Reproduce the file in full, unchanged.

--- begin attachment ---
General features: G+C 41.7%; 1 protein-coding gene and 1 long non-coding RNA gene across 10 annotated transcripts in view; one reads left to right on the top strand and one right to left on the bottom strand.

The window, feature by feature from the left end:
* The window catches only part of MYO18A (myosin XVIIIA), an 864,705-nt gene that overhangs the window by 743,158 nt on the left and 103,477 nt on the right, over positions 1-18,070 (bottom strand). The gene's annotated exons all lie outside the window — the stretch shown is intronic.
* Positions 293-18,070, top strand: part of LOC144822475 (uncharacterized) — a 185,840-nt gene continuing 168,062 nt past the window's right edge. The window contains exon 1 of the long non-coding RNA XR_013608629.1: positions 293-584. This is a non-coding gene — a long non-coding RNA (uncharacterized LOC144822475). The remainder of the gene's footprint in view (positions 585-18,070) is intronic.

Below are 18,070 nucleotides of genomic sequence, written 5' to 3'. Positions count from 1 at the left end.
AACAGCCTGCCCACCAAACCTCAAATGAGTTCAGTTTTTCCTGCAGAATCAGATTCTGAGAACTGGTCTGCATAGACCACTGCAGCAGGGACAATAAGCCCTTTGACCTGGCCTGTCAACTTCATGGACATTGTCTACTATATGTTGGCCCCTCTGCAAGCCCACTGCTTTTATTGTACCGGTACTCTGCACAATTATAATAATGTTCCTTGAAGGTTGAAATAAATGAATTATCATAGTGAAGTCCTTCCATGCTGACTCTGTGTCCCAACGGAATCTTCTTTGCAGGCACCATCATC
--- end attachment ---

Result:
General features: G+C 41.7%; 1 protein-coding gene and 1 long non-coding RNA gene across 10 annotated transcripts in view; one reads left to right on the top strand and one right to left on the bottom strand.

The window, feature by feature from the left end:
* The window catches only part of MYO18A (myosin XVIIIA), an 864,705-nt gene that overhangs the window by 743,158 nt on the left and 103,477 nt on the right, over positions 1-18,070 (bottom strand). The gene's annotated exons all lie outside the window — the stretch shown is intronic.
* Positions 293-18,070, top strand: part of LOC144822475 (uncharacterized) — a 185,840-nt gene continuing 168,062 nt past the window's right edge. The window contains exon 1 of the long non-coding RNA XR_013608629.1: positions 293-584. This is a non-coding gene — a long non-coding RNA (uncharacterized LOC144822475). The remainder of the gene's footprint in view (positions 585-18,070) is intronic.

Below are 18,070 nucleotides of genomic sequence, written 5' to 3'. Positions count from 1 at the left end.
AACAGCCTGCCCACCAAACCTCAAATGAGTTCAGTTTTTCCTGCAGAATCAGATTCTGAGAACTGGTCTGCATAGACCACTGCAGCAGGGACAATAAGCCCTTTGACCTGGCCTGTCAACTTCATGGACATTGTCTACTATATGTTGGCCCCTCTGCAAGCCCACTGCTTTTATTGTACCGGTACTCTGCACAATTATAATAATGTTCCTTGAAGGTTGAAATAAATGAATTATCATAGTGAAGTCCTTCCATGCTGACTCTGTGTCCCAACGGAATCTTCTTTGCAGGCACCATCATC